An agreement has been reached in the Senate on a second economic stimulus bill that includes sending checks to most American households, expanding unemployment benefits, and providing over $350 billion for small businesses to keep making payroll.
During these negotiations, Democrats in the House unveiled their own 1,400-page coronavirus stimulus bill meant to be a third stimulus plan. Sadly, it is chock full of radical lefist policies that are not meant to help all Americans hurt by the novel coronavirus, but to remake the U.S. economy and reshape our society.
The bill included some proposals that would be considered germaine to the issue at hand of fighting the coronavirus and helping workers and businesses affected by forced closures: financial aid to individuals, loans to small businesses, and aid for hospitals and health care workers in need of equipment and supplies.
Even though the amounts of aid are debatable, those in Congress on both sides of the aisle could get on board with targeted help.
That’s where bipartisanship ended and the far-left grabbag of ideas began.
My colleague Julie Gunlock provided a great rundown yesterday of these proposals and how they would hurt businesses trying to recover including:
- $15 minimum wage
- Permanent federal paid leave for all workers
- Gender and race diversity mandates on businesses
- Requiring airline emission reductions
These proposals are not about addressing the impact of the coronavirus and the measures our nation has taken to stem its spread. They are about enacting a wishlist of policies that Democratic lawmakers have failed to get Congress to pass.
For example, the House passed a $15 minimum wage bill last year, passed the pro-union PRO Act this year, and has for many years tried to implement a permanent federal paid leave mandate.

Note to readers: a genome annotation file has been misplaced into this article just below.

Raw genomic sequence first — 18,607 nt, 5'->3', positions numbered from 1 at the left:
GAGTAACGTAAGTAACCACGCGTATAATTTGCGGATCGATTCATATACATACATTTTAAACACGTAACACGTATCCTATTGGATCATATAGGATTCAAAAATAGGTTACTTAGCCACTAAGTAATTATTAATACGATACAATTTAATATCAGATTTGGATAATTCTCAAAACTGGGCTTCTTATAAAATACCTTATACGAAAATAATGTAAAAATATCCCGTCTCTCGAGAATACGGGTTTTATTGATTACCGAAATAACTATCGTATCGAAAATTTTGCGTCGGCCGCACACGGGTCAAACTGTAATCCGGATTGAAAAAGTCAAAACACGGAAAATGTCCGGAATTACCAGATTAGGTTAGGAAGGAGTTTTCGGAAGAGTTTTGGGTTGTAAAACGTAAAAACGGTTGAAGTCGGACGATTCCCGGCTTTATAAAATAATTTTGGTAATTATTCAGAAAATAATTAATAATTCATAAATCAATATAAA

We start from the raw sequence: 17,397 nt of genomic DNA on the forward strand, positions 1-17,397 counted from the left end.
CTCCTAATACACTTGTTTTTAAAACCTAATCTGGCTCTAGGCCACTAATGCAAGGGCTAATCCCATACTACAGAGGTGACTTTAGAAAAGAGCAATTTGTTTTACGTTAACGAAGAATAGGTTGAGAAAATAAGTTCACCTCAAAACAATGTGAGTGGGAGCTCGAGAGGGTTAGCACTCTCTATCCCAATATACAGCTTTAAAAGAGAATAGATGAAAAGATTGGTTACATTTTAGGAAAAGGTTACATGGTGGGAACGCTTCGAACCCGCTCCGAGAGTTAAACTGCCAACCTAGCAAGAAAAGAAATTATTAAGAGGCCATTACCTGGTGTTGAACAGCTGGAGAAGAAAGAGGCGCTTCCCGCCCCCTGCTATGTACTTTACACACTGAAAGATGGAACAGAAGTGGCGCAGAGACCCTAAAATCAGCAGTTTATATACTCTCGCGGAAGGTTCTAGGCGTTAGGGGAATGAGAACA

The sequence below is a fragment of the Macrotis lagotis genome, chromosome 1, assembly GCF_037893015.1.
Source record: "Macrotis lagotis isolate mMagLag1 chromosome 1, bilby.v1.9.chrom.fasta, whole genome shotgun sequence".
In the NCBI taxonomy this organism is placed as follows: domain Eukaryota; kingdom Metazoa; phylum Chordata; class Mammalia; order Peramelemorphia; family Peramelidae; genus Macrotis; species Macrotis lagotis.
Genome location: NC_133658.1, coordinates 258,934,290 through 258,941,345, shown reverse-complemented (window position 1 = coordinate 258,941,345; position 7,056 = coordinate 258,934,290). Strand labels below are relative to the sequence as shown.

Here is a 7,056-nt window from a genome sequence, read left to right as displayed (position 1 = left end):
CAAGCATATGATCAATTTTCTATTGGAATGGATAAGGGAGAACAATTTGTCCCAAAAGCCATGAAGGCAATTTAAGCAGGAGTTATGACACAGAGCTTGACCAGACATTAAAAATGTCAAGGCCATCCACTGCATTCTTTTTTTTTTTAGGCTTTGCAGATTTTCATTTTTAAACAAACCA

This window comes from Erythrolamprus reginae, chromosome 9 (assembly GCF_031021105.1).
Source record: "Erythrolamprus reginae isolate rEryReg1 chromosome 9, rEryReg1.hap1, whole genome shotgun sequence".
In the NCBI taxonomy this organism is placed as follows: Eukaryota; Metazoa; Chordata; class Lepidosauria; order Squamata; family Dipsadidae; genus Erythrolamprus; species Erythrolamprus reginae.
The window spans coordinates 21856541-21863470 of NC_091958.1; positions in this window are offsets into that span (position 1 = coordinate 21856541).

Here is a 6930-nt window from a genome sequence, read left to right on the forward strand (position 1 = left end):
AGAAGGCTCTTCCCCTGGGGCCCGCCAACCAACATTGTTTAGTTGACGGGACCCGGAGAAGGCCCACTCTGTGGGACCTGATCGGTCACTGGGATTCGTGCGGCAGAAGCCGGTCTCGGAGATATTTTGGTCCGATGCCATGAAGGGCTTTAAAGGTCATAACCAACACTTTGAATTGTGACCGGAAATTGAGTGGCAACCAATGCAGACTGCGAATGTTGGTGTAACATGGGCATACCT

These are popular ideas among a far-left activist base, but are not bipartisan efforts because of their devastating impacts. The $15 federal minimum wage would cost between one and three million jobs according to the Congressional Budget Office. The PRO Act would expose non-union members to harassment and reduce independent contracting opportunities. A federal paid leave mandate would crowd out private paid leave benefits.
Why are lawmakers pushing for these partisan proposals during a time of crisis?
We have some clues from the lawmakers themselves and other political leaders:
Rahm Emmanuel said in a tv debate with former New Jersey Governor Chris Christie:
Never allow a crisis to go to waste… start planning for the future.
What does planning for the future mean? It could mean planning for another pandemic, but it likely means reshaping our economy to their desired ends.
Majority Whip James Clyburn said so on a call with hundreds of Democratic congressional lawmakers:
This is a tremendous opportunity to restructure things to fit our vision.
What could that vision look like? Apart from the ideas in their stimulus bill, an open letter published in Medium on Sunday by leftist activists and academics provides more of what activists are pushing Congress to adopt as part of stimulus negotiations: the Green New Deal. Specifically:
… we propose an ambitious Green Stimulus of at least $2 trillion that creates millions of family-sustaining green jobs, lifts standards of living, accelerates a just transition off fossil fuels, ensures a controlling stake for the public in all private sector bailout plans, and helps make our society and economy stronger and more resilient in the face of pandemic, recession, and climate emergency in the years ahead.
Will these ideas make it into future stimulus discussions? Very possibly.
Speaker Nancy Pelosi is urging her members to continue pitching their ideas to committee chairs and to do so quickly. She reportedly added,
Time is of the essence.
The pandemic will last only so long. This creates a narrow window for policymakers to get partisan policies passed that they have unsuccessfully advanced during normal times.
Americans should be disgusted that instead of focusing on stopping the spread of COVID-19, limiting future damage of the disease on our economy, and helping businesses and families recover from its hardships, congressional leaders are exploiting this crisis. Alas, we are back to politics as usual.